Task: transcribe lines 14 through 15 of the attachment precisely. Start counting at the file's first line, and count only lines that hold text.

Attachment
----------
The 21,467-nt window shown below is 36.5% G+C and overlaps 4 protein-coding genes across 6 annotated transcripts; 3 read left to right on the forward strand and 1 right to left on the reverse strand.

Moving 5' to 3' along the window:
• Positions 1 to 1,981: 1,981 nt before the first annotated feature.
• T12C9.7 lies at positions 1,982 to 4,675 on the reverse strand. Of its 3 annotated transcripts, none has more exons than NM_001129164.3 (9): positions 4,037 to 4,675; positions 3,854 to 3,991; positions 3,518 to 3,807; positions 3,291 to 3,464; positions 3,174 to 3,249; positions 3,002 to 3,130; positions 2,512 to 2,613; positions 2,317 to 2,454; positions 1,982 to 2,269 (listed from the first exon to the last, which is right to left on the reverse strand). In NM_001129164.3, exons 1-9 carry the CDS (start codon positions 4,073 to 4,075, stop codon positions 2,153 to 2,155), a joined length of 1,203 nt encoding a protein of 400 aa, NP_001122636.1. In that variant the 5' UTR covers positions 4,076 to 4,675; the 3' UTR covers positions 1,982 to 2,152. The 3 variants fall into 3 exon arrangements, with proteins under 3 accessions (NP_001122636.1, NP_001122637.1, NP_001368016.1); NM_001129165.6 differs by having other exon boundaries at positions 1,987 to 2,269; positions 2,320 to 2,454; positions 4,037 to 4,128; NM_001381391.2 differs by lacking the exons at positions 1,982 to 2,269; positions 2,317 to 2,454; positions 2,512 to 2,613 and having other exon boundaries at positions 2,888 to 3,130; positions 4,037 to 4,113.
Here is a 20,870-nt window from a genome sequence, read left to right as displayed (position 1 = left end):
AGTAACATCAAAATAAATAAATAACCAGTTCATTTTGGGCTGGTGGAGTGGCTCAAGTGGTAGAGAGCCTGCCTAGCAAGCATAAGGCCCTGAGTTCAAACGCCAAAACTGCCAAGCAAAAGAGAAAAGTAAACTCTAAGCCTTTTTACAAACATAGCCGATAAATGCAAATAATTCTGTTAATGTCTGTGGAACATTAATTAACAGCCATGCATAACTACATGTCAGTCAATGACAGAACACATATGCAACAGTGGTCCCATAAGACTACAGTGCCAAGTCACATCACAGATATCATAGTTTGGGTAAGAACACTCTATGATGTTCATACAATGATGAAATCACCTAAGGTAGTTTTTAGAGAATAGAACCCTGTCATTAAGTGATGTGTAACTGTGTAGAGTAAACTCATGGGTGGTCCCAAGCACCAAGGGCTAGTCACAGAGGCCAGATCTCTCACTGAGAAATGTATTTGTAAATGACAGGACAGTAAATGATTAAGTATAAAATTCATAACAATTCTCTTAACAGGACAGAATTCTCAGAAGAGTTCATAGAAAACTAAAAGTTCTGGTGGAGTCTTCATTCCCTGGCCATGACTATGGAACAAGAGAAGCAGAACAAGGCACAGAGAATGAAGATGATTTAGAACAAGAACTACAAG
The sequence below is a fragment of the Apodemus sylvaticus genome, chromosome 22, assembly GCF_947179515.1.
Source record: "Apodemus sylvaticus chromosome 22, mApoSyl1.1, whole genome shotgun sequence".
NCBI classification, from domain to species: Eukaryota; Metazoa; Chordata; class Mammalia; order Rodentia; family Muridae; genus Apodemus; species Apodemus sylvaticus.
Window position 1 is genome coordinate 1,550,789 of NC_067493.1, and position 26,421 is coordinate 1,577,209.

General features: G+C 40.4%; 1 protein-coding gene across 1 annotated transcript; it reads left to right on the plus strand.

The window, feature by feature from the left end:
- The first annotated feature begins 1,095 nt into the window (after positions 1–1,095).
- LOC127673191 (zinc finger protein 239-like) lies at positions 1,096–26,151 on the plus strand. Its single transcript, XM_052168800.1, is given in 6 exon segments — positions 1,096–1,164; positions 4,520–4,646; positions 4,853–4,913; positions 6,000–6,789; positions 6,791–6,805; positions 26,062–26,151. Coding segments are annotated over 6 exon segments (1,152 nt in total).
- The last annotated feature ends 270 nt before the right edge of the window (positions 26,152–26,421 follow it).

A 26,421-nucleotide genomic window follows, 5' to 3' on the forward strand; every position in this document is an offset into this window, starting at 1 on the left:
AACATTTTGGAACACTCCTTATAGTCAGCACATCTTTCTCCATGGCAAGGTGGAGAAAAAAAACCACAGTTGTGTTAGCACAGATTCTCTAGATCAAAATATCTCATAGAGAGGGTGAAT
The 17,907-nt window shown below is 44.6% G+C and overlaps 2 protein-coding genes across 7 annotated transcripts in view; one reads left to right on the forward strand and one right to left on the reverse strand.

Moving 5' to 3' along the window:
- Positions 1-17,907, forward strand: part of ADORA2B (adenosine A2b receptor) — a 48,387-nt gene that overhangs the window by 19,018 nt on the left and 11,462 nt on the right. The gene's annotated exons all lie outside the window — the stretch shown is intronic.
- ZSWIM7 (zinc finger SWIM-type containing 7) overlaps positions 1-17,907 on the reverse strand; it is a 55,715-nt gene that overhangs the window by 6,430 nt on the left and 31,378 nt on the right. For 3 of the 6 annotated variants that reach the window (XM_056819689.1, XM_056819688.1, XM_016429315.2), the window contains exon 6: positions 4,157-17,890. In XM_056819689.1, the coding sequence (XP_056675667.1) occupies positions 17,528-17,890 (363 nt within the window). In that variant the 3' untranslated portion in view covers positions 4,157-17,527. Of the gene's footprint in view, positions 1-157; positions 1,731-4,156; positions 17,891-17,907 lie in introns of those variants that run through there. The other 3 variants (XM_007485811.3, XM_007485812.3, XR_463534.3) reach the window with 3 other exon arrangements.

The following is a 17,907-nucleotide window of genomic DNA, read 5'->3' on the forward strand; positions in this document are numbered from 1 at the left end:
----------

- LOC127673191 (zinc finger protein 239-like) lies at positions 1,096–26,151 on the plus strand. Its single transcript, XM_052168800.1, is given in 6 exon segments — positions 1,096–1,164; positions 4,520–4,646; positions 4,853–4,913; positions 6,000–6,789; positions 6,791–6,805; positions 26,062–26,151. Coding segments are annotated over 6 exon segments (1,152 nt in total).
- The last annotated feature ends 270 nt before the right edge of the window (positions 26,152–26,421 follow it).